“Setting a new target for renewables to deliver half of our energy needs by 2030 sends a strong signal that renewable energy will be at the heart of Scotland’s economy and is key to meeting our climate change targets at lowest cost.

The strategy sets out a “renewed focus” on stalled efforts for energy efficiency with the hugely ambitious target of making Scotland’s buildings near zero carbon by 2050. It also seeks out views on alternative financial models for supporting low carbon technologies and services such as green bonds.

The Scottish Government has been proud of its progress but now looks at addressing challenging areas with this draft Energy Plan such as low-carbon heat, and transport. Opposition parties have welcomed the commitment but have stated that the challenge is in the implementation of energy policy.

Launch of Renewable Business Portal at the successful seminar “From resource to sustainable business” & GREBE policy workshop

The GREBE project successfully organized – in cooperation with the IEA Bioenergy Task 43 – the joint seminar “From resource to sustainable business” and the GREBE policy workshop. Both, seminar and policy workshop took place on the 9th of February 2017 in Joensuu, Finland.

The goal of this seminar was to discuss the topics and aims of GREBE and IEA Bioenergy Task 43 presenting and elaborating key aspects and opportunities from the resource to a sustainable business for sustainable energy. The joint seminar “From resource to sustainable business” included discussions of the more than 40 participants around the topics “Biomass Feedstocks for Energy Markets”, “Generating Renewable Energy business”, “Mentoring & support for RE business” and “Global energy markets & opportunities for sustainable business”.

A key milestone for GREBE was the launch of the Renewable Business Portal. Transnational sharing of knowledge is a key part of the GREBE project and therefore the portal provides a platform to demonstrate the full potential of the renewable energy (RE) sector and showcase innovations in RE technology. The Virtual Energy Ideas Hub enables connecting renewable energy businesses to develop new opportunities locally, regionally and transnationally.

The GREBE policy workshop after the seminar focused on energy policy and promotion of renewable energy. The GREBE policy workshop dealt with current issues from the Finnish and North Karelian point of view. There was active participation from regional stakeholders as well as from international participants (IEA Bioenergy Task 43 & GREBE). The results of the workshop will be utilized in drafting the roadmap towards an oil-free and low-carbon North Karelia 2040.  Details of this will be included in our next e-zine.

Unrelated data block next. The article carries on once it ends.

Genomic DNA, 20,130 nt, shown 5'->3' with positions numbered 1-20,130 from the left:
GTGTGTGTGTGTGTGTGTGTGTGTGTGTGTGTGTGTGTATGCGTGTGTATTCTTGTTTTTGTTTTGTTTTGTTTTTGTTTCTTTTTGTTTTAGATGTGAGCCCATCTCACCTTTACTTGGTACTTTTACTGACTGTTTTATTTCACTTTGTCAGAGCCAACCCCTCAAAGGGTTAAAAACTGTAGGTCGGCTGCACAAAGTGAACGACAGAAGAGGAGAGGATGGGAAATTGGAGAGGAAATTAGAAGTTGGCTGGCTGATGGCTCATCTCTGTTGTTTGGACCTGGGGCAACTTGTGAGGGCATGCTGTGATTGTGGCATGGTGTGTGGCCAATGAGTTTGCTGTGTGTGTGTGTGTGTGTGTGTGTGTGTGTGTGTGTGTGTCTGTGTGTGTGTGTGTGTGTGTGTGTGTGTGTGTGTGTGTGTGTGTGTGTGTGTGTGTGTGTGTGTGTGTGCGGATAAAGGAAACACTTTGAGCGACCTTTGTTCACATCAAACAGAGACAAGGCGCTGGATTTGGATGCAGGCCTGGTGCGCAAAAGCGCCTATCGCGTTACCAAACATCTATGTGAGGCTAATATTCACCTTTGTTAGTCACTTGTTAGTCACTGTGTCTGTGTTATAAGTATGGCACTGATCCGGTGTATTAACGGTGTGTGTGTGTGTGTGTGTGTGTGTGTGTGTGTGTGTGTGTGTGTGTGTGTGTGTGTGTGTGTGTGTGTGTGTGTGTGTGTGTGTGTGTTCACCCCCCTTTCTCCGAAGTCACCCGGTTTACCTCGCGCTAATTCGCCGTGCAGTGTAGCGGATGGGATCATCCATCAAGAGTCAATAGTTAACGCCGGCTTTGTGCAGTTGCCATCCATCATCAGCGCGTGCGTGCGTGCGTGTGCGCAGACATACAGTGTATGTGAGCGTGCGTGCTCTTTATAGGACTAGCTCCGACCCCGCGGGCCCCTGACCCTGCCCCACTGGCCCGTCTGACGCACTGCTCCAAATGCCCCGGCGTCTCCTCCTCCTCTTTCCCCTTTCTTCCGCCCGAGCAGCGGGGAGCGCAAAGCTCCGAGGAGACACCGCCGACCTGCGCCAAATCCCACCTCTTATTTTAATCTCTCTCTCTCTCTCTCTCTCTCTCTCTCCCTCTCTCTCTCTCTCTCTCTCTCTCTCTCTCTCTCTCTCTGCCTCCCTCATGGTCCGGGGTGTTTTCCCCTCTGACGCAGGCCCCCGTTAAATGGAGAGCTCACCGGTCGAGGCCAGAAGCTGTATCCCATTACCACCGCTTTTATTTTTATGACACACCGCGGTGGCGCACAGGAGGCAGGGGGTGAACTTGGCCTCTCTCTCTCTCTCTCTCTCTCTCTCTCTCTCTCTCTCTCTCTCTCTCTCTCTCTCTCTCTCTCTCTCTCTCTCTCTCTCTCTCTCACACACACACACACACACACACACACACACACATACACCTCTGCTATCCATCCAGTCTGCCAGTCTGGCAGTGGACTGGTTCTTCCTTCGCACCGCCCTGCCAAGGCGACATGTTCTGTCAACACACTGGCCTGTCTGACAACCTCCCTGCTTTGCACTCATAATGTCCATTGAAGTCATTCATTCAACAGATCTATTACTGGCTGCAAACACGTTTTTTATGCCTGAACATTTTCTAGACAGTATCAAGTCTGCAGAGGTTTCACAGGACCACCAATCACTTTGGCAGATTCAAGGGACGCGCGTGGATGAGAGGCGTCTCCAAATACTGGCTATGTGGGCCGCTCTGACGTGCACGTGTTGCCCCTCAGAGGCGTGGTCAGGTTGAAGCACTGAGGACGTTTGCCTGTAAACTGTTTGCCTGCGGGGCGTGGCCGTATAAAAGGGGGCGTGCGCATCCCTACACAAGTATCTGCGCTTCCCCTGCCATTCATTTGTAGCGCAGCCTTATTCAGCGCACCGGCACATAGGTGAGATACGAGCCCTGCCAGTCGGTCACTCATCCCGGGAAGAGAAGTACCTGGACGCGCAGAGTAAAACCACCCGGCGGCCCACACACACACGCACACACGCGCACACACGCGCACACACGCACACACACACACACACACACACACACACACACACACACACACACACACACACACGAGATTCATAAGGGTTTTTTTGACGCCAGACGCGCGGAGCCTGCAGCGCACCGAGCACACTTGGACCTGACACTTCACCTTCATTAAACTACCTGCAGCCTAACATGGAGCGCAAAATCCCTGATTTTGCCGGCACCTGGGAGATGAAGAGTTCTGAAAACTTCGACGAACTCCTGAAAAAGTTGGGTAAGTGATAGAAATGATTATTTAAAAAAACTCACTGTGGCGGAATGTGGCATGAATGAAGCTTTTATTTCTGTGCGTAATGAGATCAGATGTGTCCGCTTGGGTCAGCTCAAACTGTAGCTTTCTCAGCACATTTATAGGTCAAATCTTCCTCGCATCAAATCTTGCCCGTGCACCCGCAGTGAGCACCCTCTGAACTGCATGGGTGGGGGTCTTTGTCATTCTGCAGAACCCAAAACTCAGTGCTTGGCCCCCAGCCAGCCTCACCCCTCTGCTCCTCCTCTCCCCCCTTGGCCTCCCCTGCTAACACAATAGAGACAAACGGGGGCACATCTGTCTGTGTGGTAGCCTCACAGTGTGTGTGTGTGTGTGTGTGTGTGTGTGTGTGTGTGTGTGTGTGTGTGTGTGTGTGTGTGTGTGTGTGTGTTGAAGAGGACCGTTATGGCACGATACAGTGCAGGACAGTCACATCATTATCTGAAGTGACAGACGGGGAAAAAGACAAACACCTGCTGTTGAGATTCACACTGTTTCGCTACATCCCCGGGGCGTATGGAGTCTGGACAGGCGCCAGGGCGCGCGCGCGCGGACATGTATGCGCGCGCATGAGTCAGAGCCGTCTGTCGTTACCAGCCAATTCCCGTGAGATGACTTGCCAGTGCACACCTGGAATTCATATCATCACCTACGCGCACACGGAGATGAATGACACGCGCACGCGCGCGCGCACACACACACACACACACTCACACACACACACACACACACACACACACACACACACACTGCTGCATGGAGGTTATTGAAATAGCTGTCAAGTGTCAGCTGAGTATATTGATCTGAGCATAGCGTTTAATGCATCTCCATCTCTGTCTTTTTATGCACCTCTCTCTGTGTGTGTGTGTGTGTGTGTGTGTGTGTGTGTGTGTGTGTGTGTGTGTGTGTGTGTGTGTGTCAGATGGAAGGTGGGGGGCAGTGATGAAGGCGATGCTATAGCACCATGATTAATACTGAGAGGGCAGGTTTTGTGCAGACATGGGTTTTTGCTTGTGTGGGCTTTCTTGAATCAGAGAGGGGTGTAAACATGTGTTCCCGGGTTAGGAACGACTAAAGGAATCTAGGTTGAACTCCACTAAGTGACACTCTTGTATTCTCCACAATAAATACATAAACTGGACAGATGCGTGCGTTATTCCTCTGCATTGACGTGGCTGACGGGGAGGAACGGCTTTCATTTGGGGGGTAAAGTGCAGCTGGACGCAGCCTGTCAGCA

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Alternatively, participants had the opportunity to join an excursion in the Joensuu region visiting first the company Kesla Oyj and then the Sirkkala Energy Park.  The successful day ended with a joint dinner. The event was co-organized by the GREBE partners Luke and Karelia UAS.

The GREBE Renewable Business Portal can be found under: www.renewablebusiness.eu

The GREBE Project meets in Finland

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The GREBE project partners are holding their fifth partner meeting this week in a very cold (minus 25oC) Joensuu, Finland.   The Western Development Commission and the Finnish partners Natural Resources Institute Finland (LUKE) and Karelia University of Applied Sciences have been working together to prepare a programme to fit in as much as possible.

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The first part of our partner meeting was held today where we discussed plans for rolling out our Entrepreneur Enabler Scheme to the partner regions. The meeting will continue tomorrow where discussion on other work package activities will take place. Our meeting is taking place in Metla House where LUKE are based. Then on Thursday we will hold a joint seminar with IEA Bioenergy Task 43 ‘From Resource to Sustainable Business’.  On Thursday afternoon, we will hold two parallel sessions of either site visits to Kesla Forest Technology and Sirkkala Energy Park or a GREBE Policy Workshop.  We will have details of our activities in future blog posts and our next e-zine.

Scottish Government announce ambitious new emissions plans

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Following on from previous world leading climate change targets the Scottish Government has announced dramatic new emissions targets. Having met a 42% reduction target set for 2020 six years early the SNP administration has announced a 66% cut by the year 2020.